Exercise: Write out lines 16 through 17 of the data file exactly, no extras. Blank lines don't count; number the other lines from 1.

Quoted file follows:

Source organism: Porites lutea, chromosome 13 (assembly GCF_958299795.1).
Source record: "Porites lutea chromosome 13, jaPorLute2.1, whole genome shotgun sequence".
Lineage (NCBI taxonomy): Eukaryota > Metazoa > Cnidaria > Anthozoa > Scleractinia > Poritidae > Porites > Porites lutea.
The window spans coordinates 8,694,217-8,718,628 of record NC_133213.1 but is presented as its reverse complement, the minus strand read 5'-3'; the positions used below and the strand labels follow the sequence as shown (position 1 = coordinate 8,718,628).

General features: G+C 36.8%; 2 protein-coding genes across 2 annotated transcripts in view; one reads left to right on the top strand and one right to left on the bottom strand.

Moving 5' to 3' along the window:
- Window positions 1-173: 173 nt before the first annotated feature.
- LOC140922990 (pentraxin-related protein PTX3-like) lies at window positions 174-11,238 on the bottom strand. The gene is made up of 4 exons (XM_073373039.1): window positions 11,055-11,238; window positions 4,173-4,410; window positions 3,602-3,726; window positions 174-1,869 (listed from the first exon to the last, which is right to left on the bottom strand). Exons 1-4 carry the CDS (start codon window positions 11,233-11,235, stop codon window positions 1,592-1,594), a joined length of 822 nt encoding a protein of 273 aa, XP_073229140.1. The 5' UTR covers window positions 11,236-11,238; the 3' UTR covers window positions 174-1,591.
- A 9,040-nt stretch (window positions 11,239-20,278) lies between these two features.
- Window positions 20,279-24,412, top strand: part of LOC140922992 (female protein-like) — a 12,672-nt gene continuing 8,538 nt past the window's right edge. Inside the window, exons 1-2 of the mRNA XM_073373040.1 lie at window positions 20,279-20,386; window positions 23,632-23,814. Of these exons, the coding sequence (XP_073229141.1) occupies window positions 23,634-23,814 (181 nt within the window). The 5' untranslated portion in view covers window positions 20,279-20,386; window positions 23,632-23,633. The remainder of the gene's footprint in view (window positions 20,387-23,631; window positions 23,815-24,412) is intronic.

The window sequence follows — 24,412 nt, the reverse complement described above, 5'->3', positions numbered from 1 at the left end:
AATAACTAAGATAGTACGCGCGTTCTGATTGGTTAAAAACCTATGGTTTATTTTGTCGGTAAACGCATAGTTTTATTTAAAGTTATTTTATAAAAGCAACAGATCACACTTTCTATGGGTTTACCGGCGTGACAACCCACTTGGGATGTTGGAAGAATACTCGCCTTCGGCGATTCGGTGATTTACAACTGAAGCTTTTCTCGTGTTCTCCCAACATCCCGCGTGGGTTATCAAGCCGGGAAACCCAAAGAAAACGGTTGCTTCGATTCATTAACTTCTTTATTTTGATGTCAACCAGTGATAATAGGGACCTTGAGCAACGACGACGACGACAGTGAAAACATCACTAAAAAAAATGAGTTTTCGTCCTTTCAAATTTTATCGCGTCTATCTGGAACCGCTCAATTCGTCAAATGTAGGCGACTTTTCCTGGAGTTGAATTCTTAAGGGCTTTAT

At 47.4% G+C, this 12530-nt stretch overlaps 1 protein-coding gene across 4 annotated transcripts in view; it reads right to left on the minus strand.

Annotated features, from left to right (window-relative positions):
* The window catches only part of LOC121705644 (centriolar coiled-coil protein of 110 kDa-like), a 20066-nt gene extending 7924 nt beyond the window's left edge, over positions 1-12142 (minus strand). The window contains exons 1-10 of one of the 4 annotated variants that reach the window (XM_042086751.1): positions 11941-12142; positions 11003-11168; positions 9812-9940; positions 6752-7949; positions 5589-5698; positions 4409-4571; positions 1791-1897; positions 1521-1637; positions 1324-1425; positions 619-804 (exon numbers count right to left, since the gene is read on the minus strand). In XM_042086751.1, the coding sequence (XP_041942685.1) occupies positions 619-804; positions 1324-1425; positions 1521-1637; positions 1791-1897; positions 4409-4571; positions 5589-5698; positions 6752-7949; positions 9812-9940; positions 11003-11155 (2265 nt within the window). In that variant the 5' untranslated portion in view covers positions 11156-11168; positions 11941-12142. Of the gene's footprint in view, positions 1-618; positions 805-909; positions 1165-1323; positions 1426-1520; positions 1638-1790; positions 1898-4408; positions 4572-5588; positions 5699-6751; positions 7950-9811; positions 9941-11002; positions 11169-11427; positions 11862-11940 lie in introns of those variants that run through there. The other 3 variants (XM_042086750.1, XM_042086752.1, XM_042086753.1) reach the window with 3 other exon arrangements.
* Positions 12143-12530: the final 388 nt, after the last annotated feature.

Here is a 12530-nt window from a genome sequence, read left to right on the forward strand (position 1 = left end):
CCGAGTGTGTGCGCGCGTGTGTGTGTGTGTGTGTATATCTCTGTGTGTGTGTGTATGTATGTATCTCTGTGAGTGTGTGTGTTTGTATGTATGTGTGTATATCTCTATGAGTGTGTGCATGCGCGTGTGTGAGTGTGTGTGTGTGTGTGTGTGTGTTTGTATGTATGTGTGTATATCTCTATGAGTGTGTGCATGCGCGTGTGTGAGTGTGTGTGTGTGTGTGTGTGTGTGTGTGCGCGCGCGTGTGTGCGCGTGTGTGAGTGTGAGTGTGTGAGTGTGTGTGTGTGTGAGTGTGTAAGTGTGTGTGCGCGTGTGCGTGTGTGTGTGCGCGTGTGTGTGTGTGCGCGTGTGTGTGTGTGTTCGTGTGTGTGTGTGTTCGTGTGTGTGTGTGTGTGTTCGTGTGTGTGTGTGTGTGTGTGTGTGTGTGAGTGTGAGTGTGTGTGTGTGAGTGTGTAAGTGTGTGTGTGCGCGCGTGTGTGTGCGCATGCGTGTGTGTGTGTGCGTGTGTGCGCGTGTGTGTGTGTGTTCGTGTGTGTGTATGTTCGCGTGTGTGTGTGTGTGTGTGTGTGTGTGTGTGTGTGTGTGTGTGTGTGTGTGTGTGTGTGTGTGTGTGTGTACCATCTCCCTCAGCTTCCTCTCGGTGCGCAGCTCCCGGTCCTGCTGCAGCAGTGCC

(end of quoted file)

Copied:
* Positions 12143-12530: the final 388 nt, after the last annotated feature.

Here is a 12530-nt window from a genome sequence, read left to right on the forward strand (position 1 = left end):